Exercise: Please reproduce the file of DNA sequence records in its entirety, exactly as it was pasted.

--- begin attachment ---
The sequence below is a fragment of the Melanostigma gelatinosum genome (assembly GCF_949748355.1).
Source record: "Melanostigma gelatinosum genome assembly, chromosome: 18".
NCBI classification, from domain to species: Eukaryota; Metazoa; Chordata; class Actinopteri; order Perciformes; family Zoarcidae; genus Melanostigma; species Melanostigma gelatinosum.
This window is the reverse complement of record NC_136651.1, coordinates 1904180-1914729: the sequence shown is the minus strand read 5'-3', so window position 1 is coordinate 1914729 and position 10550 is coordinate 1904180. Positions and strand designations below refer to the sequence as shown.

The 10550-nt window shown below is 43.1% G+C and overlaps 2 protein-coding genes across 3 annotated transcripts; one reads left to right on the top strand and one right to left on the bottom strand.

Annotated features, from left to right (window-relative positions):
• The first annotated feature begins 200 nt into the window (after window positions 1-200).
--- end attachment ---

The sequence below is a fragment of the Melanostigma gelatinosum genome (assembly GCF_949748355.1).
Source record: "Melanostigma gelatinosum genome assembly, chromosome: 18".
NCBI classification, from domain to species: Eukaryota; Metazoa; Chordata; class Actinopteri; order Perciformes; family Zoarcidae; genus Melanostigma; species Melanostigma gelatinosum.
This window is the reverse complement of record NC_136651.1, coordinates 1904180-1914729: the sequence shown is the minus strand read 5'-3', so window position 1 is coordinate 1914729 and position 10550 is coordinate 1904180. Positions and strand designations below refer to the sequence as shown.

The 10550-nt window shown below is 43.1% G+C and overlaps 2 protein-coding genes across 3 annotated transcripts; one reads left to right on the top strand and one right to left on the bottom strand.

Annotated features, from left to right (window-relative positions):
• The first annotated feature begins 200 nt into the window (after window positions 1-200).